WAGES Planning & GIS
a joint project with

DCF - District 11District 11


The Geography of Welfare Reform in Southeast Florida
(382KB - PowerPoint Presentation)

The Geography of Welfare Reform in Southeast Florida - Part One (Draft June 23, 1999)
(1.2MB Adobe Acrobat PDF File)

Welfare reform has been ongoing since 1996 with the passage of the federal Personal Responsibility and Work Opportunity Act. In Florida it is being implemented through the WAGES Coalitions that are organized into 24 districts throughout the state. Implementation and monitoring is being done at this district level, which in a few cases is one county area. This is true in southeast Florida for Districts 9 and 10 that cover Palm Beach and Broward Counties, respectively, while District 11 covers both Miami-Dade and Monroe Counties.

A characteristic of southeast Florida is for people to live in one county yet work in another (SFRPC, 1995). Recent studies have shown that single mothers make more and longer trips than married mothers and that the vast majority of welfare mothers are single (Annalynn Lacombe, 1998). This raises the question of whether a regional approach may be beneficial to further the objectives of Welfare Reform.

The South Florida Regional Planning Council's staff possesses broad experience and expertise for understanding the regional implications of social, economic and environmental issues. The Department of Children & Families, District 11, Office of Research and Planning was formed in 1993 specifically to address the social and economic issues impacting the most vulnerable population groups (i.e., children, elderly, poor and disabled) in Miami-Dade and Monroe Counties. The two organizations have unique skills and similar missions with regard to welfare-to-work and its impact on the region. It is for this reason that the SFRPC and the District 11 Office of Research and Planning have formed a working group to pursue a project that will advance and refine regional concerns.

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The spatial mismatch between WAGES participants, childcare, and jobs is a barrier to moving into the workforce. Many WAGES recipients live in central cities while jobs are in the suburbs. This mismatch may be overcome by transportation resources or intensified by inadequate access (i.e., working late evenings when traditional transportation services are reduced or concluded). In addition, access to childcare is a critical service necessary for welfare mothers to move into the workforce. Therefore, transition into the workforce is predicated on the ability to access appropriate jobs and childcare resources through the available transportation resources.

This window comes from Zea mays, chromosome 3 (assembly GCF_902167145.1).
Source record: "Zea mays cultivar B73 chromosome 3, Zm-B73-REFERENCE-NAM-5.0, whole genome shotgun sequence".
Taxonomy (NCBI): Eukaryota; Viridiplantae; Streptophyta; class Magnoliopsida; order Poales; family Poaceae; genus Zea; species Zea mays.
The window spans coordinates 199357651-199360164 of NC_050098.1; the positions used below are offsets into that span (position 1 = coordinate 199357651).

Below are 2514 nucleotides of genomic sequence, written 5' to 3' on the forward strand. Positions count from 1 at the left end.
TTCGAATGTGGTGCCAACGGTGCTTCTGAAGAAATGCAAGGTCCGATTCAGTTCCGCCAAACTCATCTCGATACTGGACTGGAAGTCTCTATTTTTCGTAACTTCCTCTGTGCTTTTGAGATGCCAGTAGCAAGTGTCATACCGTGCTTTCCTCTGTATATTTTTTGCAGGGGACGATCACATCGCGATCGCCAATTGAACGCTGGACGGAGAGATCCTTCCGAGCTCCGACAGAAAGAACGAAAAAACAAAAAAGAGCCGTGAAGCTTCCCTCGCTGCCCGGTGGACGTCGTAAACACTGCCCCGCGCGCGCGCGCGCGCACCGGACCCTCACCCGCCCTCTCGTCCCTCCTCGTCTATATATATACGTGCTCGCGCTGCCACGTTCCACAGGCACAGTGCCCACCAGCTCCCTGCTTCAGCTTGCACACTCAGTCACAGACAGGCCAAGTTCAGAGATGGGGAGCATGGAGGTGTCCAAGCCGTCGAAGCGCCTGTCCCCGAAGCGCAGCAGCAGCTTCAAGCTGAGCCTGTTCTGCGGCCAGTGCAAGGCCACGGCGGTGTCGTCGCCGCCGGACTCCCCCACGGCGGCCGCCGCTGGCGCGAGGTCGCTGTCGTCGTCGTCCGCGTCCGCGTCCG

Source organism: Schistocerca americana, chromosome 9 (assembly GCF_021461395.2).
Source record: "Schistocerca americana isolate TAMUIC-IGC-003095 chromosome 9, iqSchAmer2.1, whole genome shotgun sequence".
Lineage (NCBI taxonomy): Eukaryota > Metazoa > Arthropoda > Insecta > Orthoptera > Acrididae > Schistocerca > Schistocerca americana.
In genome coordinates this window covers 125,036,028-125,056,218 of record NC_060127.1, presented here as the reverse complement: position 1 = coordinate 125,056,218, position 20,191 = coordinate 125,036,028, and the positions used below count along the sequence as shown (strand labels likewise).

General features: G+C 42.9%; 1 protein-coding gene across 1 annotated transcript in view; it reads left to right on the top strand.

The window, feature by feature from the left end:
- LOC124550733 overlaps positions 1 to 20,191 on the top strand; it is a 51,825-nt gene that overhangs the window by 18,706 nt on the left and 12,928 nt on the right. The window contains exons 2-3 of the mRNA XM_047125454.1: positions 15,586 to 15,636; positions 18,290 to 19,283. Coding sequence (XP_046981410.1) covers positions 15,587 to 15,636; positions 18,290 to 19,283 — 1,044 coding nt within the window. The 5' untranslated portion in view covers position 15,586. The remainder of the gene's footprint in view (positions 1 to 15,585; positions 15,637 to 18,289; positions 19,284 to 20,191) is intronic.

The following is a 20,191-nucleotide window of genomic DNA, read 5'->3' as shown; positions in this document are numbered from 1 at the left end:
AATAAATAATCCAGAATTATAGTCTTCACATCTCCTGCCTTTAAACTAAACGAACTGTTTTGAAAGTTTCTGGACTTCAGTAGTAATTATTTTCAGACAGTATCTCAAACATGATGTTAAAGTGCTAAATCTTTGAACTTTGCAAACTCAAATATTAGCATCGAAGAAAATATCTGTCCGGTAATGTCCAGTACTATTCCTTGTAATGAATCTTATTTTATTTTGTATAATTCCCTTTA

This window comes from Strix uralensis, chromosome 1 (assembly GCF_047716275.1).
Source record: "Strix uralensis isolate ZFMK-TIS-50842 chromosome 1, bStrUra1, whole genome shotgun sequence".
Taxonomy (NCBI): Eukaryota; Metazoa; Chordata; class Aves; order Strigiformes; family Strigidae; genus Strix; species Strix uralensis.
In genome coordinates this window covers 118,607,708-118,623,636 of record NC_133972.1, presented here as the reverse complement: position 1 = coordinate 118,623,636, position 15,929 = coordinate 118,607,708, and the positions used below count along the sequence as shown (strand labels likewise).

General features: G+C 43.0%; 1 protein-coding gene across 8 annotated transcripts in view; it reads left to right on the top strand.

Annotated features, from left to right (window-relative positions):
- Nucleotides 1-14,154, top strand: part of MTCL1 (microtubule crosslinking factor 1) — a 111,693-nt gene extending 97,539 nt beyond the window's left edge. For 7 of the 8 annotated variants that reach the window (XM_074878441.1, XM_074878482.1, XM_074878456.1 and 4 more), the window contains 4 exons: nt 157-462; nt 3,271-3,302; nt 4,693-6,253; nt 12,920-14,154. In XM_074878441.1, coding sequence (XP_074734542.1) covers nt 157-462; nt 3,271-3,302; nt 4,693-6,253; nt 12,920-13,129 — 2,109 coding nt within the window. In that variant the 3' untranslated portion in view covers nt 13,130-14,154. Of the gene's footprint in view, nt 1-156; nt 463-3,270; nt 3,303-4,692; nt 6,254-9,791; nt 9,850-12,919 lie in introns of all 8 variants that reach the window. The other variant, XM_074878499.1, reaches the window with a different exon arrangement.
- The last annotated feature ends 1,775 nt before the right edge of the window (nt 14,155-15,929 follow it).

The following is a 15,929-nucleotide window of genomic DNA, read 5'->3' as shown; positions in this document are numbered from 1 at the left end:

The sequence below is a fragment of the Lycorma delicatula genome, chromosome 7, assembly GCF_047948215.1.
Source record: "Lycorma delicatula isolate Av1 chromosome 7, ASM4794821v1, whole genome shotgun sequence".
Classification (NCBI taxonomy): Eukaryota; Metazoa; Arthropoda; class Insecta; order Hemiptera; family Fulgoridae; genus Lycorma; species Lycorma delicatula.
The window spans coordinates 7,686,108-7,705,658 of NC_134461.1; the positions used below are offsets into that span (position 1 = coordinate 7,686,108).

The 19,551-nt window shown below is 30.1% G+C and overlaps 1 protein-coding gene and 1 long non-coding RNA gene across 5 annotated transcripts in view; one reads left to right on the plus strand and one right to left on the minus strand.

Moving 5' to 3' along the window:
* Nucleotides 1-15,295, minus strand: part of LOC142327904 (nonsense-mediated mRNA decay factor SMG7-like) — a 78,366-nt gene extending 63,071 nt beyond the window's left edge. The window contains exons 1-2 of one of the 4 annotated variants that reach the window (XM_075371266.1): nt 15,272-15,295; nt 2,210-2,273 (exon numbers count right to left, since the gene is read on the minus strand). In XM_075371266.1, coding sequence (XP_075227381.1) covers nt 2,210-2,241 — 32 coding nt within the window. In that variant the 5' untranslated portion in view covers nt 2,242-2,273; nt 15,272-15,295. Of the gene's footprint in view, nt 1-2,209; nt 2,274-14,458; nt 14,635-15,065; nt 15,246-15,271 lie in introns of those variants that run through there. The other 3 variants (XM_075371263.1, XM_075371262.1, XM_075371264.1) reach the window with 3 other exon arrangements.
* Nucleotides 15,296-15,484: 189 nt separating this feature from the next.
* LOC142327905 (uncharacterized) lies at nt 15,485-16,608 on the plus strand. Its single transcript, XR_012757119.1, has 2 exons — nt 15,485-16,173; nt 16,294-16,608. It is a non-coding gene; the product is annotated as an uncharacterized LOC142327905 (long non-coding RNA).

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This project will use a geographic information system (GIS) to assess access to jobs and public transportation resources for WAGES recipients living in the region. The analysis will include Palm Beach, Broward, Miami-Dade and Monroe Counties. Project products will include the development of database(s) and appropriate map(s) showing the spatial relationship of key data elements (e.g., client, employment/employers, and transportation). The outcome is to determine regional access to transportation resources, regional journey to work linkages, discover how well transportation resources meet work trip needs.

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A. Contact the two other DCF districts and Treasure Coast RPC to assess their involvement needs and assistance.
B. Conduct literature search on similar projects to glean approach methodologies, data sources, and issues applicable to this project.
C. Collect/compile data:
1. WAGES Clients
2. Employment/Employers/Jobs
3. Public Transportation
4. Childcare/daycare
5. Food Stamp
6. Other federal assistance data (e.g., unemployment compensation)
D. Prepare GIS Reports
E. Evaluate process and outcome
F. Prepare final report

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Initial meeting August 6, 1998
Literature search August 25, 1998
Second meeting/Project refinement August 25, 1998
Third meeting/data elements September 15, 1998
Fourth meeting October 15, 1998
Database assembly and analysis September 15 - October 30, 1998
Draft report November
Final report/project completion December 1, 1998

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Trip chaining
Various work shifts
Fragmented transportation systems
Emergency transportation services
Transportation funding
Human capital/volunteerism
Job skills/educational mismatch
Multiple barriers to employment
Living wages

NOTE: We wish to acknowledge that several counties are currently studying the mismatch of WAGES participants to jobs and other support services at the county or local area level.

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South Florida Regional Planning Council, 1995. Strategic Regional Policy Plan: pages 105-106.
Annalynn Lacombe, 1998. Welfare Reform and Access to Jobs in Boston. BTS98-A-02: pages 2-3.

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This page and all contents prepared by the South Florida Regional Planning Council.
Last updated on 10 December 2008